Rendering of proposed block


Throughout the course of history, cities have been able to prosper from equitable neighborhoods that offered, in the space of one block, social cohesion through good urban form, housing diversity and well-defined public space. The post WW II impact of modern architecture on the form of the city, combined with the repetition and simplification of free-market capitalism has made such complexity the exception rather than the rule in the building of city neighborhoods. Given the devastation wrought by urban renewal and other forces to American cities in that period, it is imperative to find formal strategies to rebuild our cities that benefit from the successful lessons of the past and make cities that are equitable and economically viable.

Join this session for an exploration of how to design a successful urban block using a diverse array of urban typologies of varying sizes to demonstrate how social equity can be supported through urban design. Primary case studies will be taken from Philadelphia with lessons learned in developing proposals for neighborhoods in Baltimore. This presentation will focus on the taxonomy of strategies available to the designer in building neighborhoods of lasting social value where people of diverse means and social standing can live side-by-side.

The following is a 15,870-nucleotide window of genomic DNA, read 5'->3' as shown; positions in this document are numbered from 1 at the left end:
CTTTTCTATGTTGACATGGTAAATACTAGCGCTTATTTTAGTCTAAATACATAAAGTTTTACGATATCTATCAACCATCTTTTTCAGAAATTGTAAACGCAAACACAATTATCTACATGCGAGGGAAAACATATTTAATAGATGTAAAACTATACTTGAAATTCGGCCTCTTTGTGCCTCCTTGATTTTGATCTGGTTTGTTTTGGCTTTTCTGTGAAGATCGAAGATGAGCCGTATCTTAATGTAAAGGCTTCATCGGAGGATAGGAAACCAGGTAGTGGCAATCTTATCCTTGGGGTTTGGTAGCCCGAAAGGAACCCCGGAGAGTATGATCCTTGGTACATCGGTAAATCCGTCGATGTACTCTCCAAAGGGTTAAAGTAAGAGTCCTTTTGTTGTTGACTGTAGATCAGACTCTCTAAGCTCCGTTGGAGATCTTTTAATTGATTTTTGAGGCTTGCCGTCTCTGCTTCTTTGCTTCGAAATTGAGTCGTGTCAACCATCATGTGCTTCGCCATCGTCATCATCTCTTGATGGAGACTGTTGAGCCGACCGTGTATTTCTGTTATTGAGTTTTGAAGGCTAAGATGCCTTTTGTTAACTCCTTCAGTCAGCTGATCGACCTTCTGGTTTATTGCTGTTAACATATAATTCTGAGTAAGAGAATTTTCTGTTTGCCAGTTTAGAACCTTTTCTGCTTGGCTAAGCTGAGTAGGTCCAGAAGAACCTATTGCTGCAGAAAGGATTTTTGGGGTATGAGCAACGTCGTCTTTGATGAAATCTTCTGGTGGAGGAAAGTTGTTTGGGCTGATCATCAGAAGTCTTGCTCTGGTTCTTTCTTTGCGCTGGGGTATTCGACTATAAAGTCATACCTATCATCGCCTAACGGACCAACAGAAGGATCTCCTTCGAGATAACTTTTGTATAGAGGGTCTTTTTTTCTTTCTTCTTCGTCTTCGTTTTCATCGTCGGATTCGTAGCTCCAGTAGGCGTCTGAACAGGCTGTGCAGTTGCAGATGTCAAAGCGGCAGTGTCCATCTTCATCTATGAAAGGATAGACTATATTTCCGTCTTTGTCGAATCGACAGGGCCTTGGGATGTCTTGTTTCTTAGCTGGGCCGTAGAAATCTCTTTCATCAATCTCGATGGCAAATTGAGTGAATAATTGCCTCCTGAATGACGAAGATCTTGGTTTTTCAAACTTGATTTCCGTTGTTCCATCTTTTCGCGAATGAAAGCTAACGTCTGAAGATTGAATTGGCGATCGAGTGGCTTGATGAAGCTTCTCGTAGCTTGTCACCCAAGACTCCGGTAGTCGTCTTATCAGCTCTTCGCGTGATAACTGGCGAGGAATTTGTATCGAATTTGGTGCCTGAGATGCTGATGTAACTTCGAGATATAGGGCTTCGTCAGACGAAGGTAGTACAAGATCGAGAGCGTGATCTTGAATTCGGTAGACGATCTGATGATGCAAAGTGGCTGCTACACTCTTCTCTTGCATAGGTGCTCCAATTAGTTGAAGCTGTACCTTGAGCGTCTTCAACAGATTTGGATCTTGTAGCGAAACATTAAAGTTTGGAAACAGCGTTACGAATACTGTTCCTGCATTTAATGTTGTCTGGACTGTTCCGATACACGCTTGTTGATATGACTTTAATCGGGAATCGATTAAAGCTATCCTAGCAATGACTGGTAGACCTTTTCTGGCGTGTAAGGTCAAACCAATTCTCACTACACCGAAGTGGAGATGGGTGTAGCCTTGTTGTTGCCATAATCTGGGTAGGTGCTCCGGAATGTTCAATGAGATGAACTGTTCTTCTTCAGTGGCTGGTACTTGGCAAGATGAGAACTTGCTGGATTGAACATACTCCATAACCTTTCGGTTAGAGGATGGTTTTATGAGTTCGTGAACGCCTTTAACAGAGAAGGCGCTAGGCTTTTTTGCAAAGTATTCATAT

Learning Objectives:

  • Describe how to use historic cities in the design of new places with a rich history of social interaction
  • Identify patterns of urban housing typologies that can be successfully combined to form diverse and equitable urban blocks
  • Correlate new urban housing patterns with appropriately sized adjacent streets and access areas
  • Apply historic patterns and lessons in the reconstruction of cities that have been victims of disinvestment and poor urban and social policy

Presented by:

Matthew Bell, FAIA

Principal, Perkins Eastman

Professor, University of Maryland

Matthew Bell, FAIA is Professor at the University of Maryland and Principal at Perkins Eastman Architects. His work in DC includes master plans for McMillan and Brookland Manor, the new Cleveland Park Library, and the mixed-use Collection 14 on 14th St NW. Bell's professional work has received awards from the AIA, the Congress for the New Urbanism, the USGBC, and the Urban Land Institute, among others. He has degrees in architecture from the University of Notre Dame and Cornell University and serves on the Historic Preservation Review Board in Washington, DC.


Rachel Archer

M. Arch, University of Maryland

Rachel Archer is an architectural designer in Washington, DC. She studied architecture and urban design in Rome, Italy and has received degrees in architecture from the University of Maryland and Temple University.